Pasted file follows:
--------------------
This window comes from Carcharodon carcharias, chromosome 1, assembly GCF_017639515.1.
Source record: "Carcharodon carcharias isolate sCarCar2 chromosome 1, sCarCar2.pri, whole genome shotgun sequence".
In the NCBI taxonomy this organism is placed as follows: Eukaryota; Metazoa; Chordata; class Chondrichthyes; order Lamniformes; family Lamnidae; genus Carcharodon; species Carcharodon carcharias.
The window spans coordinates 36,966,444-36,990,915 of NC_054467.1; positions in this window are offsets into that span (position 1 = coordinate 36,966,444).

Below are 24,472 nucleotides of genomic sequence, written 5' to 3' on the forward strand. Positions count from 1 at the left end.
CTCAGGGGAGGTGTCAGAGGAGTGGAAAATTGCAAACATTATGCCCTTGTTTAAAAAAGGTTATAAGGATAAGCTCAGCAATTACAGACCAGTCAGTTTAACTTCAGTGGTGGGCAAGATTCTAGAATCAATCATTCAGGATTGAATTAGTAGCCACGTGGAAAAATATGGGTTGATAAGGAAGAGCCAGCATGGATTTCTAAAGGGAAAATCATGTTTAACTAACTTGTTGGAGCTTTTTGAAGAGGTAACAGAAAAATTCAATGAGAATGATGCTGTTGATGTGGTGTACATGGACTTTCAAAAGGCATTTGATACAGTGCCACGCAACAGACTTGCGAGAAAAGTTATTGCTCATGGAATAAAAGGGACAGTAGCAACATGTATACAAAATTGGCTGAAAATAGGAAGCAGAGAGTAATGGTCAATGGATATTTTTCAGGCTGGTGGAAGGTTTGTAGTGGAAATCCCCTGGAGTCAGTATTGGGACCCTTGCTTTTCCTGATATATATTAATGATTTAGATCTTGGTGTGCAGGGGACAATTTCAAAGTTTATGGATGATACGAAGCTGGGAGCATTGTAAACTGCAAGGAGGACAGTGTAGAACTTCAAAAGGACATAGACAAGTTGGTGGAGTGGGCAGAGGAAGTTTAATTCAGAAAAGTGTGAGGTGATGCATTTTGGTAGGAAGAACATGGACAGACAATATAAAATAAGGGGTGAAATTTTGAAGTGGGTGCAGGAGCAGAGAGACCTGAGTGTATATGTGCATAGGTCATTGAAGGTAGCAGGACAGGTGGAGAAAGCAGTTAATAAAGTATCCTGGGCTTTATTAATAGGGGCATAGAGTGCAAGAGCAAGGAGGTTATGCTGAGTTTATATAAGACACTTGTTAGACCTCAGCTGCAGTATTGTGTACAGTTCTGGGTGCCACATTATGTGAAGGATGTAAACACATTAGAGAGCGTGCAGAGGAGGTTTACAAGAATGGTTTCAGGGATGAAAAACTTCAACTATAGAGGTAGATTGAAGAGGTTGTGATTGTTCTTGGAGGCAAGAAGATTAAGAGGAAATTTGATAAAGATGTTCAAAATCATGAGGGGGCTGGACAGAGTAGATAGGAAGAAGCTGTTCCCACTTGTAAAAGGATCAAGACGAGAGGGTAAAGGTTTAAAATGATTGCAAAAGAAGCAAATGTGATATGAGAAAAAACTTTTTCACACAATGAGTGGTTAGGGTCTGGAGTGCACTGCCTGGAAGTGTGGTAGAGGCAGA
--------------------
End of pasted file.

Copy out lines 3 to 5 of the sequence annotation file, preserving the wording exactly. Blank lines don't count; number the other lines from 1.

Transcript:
In the NCBI taxonomy this organism is placed as follows: Eukaryota; Metazoa; Chordata; class Chondrichthyes; order Lamniformes; family Lamnidae; genus Carcharodon; species Carcharodon carcharias.
The window spans coordinates 36,966,444-36,990,915 of NC_054467.1; positions in this window are offsets into that span (position 1 = coordinate 36,966,444).

Below are 24,472 nucleotides of genomic sequence, written 5' to 3' on the forward strand. Positions count from 1 at the left end.